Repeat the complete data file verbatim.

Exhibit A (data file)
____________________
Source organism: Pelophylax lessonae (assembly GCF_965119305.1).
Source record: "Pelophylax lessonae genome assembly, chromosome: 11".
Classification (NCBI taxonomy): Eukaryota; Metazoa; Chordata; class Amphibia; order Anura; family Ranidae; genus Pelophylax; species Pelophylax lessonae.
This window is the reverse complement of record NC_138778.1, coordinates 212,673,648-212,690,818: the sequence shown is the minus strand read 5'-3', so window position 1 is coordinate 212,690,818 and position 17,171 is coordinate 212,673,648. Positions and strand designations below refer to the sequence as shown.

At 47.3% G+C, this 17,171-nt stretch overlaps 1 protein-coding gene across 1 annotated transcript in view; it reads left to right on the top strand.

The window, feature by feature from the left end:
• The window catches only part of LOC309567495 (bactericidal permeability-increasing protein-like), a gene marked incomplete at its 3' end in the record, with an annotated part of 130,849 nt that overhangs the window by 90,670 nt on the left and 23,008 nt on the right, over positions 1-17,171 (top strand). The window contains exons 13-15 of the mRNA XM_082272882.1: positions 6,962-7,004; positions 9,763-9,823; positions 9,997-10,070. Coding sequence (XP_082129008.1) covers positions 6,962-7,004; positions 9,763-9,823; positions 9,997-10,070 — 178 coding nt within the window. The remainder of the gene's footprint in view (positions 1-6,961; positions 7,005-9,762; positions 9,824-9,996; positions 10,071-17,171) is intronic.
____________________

Source organism: Pelophylax lessonae (assembly GCF_965119305.1).
Source record: "Pelophylax lessonae genome assembly, chromosome: 11".
Classification (NCBI taxonomy): Eukaryota; Metazoa; Chordata; class Amphibia; order Anura; family Ranidae; genus Pelophylax; species Pelophylax lessonae.
This window is the reverse complement of record NC_138778.1, coordinates 212,673,648-212,690,818: the sequence shown is the minus strand read 5'-3', so window position 1 is coordinate 212,690,818 and position 17,171 is coordinate 212,673,648. Positions and strand designations below refer to the sequence as shown.

At 47.3% G+C, this 17,171-nt stretch overlaps 1 protein-coding gene across 1 annotated transcript in view; it reads left to right on the top strand.

The window, feature by feature from the left end:
• The window catches only part of LOC309567495 (bactericidal permeability-increasing protein-like), a gene marked incomplete at its 3' end in the record, with an annotated part of 130,849 nt that overhangs the window by 90,670 nt on the left and 23,008 nt on the right, over positions 1-17,171 (top strand). The window contains exons 13-15 of the mRNA XM_082272882.1: positions 6,962-7,004; positions 9,763-9,823; positions 9,997-10,070. Coding sequence (XP_082129008.1) covers positions 6,962-7,004; positions 9,763-9,823; positions 9,997-10,070 — 178 coding nt within the window. The remainder of the gene's footprint in view (positions 1-6,961; positions 7,005-9,762; positions 9,824-9,996; positions 10,071-17,171) is intronic.